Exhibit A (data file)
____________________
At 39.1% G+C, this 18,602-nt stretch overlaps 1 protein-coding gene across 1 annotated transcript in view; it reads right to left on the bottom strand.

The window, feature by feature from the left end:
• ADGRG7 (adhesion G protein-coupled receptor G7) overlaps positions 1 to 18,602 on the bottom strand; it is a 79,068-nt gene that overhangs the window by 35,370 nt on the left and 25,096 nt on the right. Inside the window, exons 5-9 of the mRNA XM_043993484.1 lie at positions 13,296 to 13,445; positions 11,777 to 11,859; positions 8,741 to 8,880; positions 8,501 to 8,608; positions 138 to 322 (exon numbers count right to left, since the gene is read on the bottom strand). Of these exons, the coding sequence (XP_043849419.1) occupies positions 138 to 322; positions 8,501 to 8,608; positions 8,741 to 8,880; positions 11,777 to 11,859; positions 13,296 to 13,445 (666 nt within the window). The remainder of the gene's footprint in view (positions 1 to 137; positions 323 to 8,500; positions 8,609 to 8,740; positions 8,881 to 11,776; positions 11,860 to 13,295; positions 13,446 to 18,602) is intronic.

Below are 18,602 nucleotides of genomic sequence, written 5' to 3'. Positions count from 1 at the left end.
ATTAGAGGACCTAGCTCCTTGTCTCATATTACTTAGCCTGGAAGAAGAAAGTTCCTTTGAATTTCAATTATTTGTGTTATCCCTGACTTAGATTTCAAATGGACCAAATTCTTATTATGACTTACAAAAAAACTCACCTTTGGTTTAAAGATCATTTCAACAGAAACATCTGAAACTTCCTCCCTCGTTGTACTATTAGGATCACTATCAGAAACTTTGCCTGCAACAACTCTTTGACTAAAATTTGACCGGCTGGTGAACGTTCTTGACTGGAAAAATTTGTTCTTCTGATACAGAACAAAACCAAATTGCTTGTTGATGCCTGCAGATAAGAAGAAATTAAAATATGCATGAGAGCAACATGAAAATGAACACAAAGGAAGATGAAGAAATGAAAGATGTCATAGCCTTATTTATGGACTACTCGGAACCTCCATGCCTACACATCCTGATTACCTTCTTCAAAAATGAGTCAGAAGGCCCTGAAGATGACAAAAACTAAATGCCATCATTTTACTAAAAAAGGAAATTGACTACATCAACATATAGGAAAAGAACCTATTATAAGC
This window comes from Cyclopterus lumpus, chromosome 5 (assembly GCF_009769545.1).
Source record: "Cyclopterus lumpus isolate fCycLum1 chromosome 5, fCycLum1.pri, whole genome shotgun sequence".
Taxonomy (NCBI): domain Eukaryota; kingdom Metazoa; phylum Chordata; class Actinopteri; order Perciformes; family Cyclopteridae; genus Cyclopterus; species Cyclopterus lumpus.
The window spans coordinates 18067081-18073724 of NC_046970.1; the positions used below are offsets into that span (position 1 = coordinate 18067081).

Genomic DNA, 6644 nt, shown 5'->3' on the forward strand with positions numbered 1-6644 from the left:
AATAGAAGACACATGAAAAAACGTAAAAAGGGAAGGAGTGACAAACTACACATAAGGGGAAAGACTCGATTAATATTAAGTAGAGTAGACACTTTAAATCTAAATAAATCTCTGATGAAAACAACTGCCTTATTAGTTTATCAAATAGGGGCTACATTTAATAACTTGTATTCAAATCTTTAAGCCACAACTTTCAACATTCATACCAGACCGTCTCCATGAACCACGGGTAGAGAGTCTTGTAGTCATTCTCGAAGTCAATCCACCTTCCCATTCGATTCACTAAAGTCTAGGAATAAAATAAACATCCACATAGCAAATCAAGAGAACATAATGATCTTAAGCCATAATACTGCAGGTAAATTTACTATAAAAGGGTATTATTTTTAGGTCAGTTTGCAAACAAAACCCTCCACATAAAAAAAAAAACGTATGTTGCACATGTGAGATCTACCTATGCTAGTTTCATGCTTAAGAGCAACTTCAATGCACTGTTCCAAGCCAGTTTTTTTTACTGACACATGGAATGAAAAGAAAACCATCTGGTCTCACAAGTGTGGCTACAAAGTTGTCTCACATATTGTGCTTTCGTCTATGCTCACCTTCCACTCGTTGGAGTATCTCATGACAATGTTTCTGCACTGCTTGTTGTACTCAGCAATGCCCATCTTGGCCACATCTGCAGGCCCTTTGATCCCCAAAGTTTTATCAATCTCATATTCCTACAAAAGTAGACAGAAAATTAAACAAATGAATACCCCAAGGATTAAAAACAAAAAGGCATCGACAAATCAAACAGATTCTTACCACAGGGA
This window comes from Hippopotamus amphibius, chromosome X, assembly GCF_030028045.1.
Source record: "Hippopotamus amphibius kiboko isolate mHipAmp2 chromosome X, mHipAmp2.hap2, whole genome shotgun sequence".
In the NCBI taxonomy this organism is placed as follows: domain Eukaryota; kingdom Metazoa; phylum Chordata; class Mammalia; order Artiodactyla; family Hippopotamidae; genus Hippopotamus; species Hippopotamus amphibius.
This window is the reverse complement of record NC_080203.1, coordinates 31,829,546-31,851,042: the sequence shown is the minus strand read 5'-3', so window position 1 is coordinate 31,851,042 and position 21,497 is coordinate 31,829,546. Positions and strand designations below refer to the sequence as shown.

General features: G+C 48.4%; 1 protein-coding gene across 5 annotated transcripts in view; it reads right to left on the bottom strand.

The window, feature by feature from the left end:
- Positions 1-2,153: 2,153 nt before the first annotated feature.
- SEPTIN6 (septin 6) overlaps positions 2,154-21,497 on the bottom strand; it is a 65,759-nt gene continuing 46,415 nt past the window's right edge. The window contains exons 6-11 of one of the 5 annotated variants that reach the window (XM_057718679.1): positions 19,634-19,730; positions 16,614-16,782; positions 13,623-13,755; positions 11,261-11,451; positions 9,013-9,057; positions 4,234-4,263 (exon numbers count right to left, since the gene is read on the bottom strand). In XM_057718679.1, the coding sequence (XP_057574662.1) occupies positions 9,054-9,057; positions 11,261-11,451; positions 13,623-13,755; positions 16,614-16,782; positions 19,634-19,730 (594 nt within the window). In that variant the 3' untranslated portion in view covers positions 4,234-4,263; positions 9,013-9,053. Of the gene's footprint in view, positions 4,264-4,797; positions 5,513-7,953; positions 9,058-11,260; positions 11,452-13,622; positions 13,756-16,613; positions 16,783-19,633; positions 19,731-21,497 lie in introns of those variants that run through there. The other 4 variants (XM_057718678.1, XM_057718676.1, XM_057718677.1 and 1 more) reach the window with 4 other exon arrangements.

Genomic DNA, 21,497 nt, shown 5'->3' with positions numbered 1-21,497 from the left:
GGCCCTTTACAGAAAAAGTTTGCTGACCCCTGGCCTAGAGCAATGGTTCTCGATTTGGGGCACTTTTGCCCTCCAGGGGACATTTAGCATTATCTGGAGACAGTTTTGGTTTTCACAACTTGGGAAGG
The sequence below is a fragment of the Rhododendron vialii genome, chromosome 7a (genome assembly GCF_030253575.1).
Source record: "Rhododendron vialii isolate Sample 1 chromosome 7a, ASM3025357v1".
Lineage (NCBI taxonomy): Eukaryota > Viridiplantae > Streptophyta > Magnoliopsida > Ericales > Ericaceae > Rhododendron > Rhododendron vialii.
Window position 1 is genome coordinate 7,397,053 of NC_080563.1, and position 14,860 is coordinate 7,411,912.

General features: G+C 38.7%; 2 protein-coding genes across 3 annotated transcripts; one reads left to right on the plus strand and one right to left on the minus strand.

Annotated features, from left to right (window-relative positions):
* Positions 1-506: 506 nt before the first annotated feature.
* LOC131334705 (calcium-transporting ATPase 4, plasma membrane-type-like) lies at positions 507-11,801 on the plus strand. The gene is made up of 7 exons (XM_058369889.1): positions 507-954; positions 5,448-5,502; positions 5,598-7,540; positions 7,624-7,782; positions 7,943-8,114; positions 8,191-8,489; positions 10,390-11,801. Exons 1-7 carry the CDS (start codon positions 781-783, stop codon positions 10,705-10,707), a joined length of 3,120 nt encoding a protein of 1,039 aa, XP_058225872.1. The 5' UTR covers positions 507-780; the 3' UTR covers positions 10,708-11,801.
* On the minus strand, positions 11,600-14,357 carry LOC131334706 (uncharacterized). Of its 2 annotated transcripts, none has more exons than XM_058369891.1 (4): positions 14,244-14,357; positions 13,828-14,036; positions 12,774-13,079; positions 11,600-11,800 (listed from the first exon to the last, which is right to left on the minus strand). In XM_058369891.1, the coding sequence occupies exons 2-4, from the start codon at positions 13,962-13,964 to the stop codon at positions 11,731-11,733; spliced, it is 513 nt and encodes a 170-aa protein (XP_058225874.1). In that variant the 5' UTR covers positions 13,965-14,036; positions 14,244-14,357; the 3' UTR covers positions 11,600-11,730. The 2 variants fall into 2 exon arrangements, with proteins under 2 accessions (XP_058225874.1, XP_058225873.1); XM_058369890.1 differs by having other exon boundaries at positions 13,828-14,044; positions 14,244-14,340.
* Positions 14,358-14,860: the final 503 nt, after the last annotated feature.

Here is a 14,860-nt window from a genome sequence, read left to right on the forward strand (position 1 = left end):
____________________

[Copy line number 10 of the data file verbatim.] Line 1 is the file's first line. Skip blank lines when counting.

Genomic DNA, 6644 nt, shown 5'->3' on the forward strand with positions numbered 1-6644 from the left: